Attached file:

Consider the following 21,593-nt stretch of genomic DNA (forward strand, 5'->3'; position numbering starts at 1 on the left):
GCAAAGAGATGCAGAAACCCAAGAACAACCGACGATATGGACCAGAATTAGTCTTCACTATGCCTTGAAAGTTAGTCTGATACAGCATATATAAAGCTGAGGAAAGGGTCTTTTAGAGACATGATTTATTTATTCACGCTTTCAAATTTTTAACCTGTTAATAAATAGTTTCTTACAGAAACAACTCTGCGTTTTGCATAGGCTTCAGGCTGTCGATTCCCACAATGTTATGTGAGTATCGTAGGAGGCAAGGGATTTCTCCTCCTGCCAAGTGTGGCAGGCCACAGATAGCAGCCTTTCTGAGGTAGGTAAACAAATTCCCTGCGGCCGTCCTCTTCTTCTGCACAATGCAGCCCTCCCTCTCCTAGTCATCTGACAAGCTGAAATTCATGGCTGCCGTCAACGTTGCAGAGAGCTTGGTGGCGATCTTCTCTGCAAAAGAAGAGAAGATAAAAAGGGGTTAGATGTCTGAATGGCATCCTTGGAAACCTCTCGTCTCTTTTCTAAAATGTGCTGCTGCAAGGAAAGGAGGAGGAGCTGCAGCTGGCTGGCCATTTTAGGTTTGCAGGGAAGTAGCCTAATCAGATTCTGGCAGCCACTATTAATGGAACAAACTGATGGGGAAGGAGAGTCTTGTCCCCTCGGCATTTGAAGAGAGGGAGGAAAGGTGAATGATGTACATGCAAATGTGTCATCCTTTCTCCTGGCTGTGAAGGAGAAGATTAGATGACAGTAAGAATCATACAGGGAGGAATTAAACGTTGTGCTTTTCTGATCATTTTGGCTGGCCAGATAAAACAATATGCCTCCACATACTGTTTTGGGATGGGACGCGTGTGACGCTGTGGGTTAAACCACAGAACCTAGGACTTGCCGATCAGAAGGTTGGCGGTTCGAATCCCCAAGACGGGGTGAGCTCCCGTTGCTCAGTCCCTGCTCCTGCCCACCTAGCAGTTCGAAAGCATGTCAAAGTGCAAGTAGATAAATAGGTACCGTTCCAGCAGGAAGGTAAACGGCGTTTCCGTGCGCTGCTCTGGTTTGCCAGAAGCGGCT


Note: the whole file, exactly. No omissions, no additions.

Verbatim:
Consider the following 21,593-nt stretch of genomic DNA (forward strand, 5'->3'; position numbering starts at 1 on the left):
GCAAAGAGATGCAGAAACCCAAGAACAACCGACGATATGGACCAGAATTAGTCTTCACTATGCCTTGAAAGTTAGTCTGATACAGCATATATAAAGCTGAGGAAAGGGTCTTTTAGAGACATGATTTATTTATTCACGCTTTCAAATTTTTAACCTGTTAATAAATAGTTTCTTACAGAAACAACTCTGCGTTTTGCATAGGCTTCAGGCTGTCGATTCCCACAATGTTATGTGAGTATCGTAGGAGGCAAGGGATTTCTCCTCCTGCCAAGTGTGGCAGGCCACAGATAGCAGCCTTTCTGAGGTAGGTAAACAAATTCCCTGCGGCCGTCCTCTTCTTCTGCACAATGCAGCCCTCCCTCTCCTAGTCATCTGACAAGCTGAAATTCATGGCTGCCGTCAACGTTGCAGAGAGCTTGGTGGCGATCTTCTCTGCAAAAGAAGAGAAGATAAAAAGGGGTTAGATGTCTGAATGGCATCCTTGGAAACCTCTCGTCTCTTTTCTAAAATGTGCTGCTGCAAGGAAAGGAGGAGGAGCTGCAGCTGGCTGGCCATTTTAGGTTTGCAGGGAAGTAGCCTAATCAGATTCTGGCAGCCACTATTAATGGAACAAACTGATGGGGAAGGAGAGTCTTGTCCCCTCGGCATTTGAAGAGAGGGAGGAAAGGTGAATGATGTACATGCAAATGTGTCATCCTTTCTCCTGGCTGTGAAGGAGAAGATTAGATGACAGTAAGAATCATACAGGGAGGAATTAAACGTTGTGCTTTTCTGATCATTTTGGCTGGCCAGATAAAACAATATGCCTCCACATACTGTTTTGGGATGGGACGCGTGTGACGCTGTGGGTTAAACCACAGAACCTAGGACTTGCCGATCAGAAGGTTGGCGGTTCGAATCCCCAAGACGGGGTGAGCTCCCGTTGCTCAGTCCCTGCTCCTGCCCACCTAGCAGTTCGAAAGCATGTCAAAGTGCAAGTAGATAAATAGGTACCGTTCCAGCAGGAAGGTAAACGGCGTTTCCGTGCGCTGCTCTGGTTTGCCAGAAGCGGCT